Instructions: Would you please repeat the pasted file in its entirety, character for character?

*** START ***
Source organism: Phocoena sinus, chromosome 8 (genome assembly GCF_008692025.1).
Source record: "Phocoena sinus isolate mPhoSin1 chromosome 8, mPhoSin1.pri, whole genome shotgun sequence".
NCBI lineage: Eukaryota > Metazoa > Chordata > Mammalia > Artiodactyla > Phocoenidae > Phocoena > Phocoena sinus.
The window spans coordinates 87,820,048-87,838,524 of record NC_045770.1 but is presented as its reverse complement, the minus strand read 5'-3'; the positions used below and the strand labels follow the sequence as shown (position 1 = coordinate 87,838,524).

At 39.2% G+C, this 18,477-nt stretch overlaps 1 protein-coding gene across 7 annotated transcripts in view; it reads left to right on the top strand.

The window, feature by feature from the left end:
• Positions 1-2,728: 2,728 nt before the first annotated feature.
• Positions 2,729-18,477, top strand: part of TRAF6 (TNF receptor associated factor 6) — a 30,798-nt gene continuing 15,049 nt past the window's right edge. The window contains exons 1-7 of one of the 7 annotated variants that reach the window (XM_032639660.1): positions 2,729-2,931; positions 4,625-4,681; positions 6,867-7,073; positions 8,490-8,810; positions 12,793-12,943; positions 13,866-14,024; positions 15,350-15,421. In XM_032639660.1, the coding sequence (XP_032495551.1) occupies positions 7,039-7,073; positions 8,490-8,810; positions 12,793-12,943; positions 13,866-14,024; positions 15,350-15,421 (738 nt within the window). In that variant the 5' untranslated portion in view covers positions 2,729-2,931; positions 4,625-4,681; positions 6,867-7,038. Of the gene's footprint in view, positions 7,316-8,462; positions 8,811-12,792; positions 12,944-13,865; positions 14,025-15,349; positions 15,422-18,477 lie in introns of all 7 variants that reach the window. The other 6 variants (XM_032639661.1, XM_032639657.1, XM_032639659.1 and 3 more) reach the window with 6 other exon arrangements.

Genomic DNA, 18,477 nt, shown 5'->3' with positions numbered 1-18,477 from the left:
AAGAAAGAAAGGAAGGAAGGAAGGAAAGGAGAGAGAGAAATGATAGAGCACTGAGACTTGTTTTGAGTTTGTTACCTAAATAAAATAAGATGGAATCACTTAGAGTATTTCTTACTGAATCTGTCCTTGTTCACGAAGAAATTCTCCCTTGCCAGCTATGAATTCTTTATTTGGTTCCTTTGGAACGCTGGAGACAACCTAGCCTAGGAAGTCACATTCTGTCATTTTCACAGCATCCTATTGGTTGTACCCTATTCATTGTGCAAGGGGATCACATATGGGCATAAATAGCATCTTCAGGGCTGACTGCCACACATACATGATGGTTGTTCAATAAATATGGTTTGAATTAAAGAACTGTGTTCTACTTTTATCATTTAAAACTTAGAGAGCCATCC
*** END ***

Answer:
Source organism: Phocoena sinus, chromosome 8 (genome assembly GCF_008692025.1).
Source record: "Phocoena sinus isolate mPhoSin1 chromosome 8, mPhoSin1.pri, whole genome shotgun sequence".
NCBI lineage: Eukaryota > Metazoa > Chordata > Mammalia > Artiodactyla > Phocoenidae > Phocoena > Phocoena sinus.
The window spans coordinates 87,820,048-87,838,524 of record NC_045770.1 but is presented as its reverse complement, the minus strand read 5'-3'; the positions used below and the strand labels follow the sequence as shown (position 1 = coordinate 87,838,524).

At 39.2% G+C, this 18,477-nt stretch overlaps 1 protein-coding gene across 7 annotated transcripts in view; it reads left to right on the top strand.

The window, feature by feature from the left end:
• Positions 1-2,728: 2,728 nt before the first annotated feature.
• Positions 2,729-18,477, top strand: part of TRAF6 (TNF receptor associated factor 6) — a 30,798-nt gene continuing 15,049 nt past the window's right edge. The window contains exons 1-7 of one of the 7 annotated variants that reach the window (XM_032639660.1): positions 2,729-2,931; positions 4,625-4,681; positions 6,867-7,073; positions 8,490-8,810; positions 12,793-12,943; positions 13,866-14,024; positions 15,350-15,421. In XM_032639660.1, the coding sequence (XP_032495551.1) occupies positions 7,039-7,073; positions 8,490-8,810; positions 12,793-12,943; positions 13,866-14,024; positions 15,350-15,421 (738 nt within the window). In that variant the 5' untranslated portion in view covers positions 2,729-2,931; positions 4,625-4,681; positions 6,867-7,038. Of the gene's footprint in view, positions 7,316-8,462; positions 8,811-12,792; positions 12,944-13,865; positions 14,025-15,349; positions 15,422-18,477 lie in introns of all 7 variants that reach the window. The other 6 variants (XM_032639661.1, XM_032639657.1, XM_032639659.1 and 3 more) reach the window with 6 other exon arrangements.

Genomic DNA, 18,477 nt, shown 5'->3' with positions numbered 1-18,477 from the left:
AAGAAAGAAAGGAAGGAAGGAAGGAAAGGAGAGAGAGAAATGATAGAGCACTGAGACTTGTTTTGAGTTTGTTACCTAAATAAAATAAGATGGAATCACTTAGAGTATTTCTTACTGAATCTGTCCTTGTTCACGAAGAAATTCTCCCTTGCCAGCTATGAATTCTTTATTTGGTTCCTTTGGAACGCTGGAGACAACCTAGCCTAGGAAGTCACATTCTGTCATTTTCACAGCATCCTATTGGTTGTACCCTATTCATTGTGCAAGGGGATCACATATGGGCATAAATAGCATCTTCAGGGCTGACTGCCACACATACATGATGGTTGTTCAATAAATATGGTTTGAATTAAAGAACTGTGTTCTACTTTTATCATTTAAAACTTAGAGAGCCATCC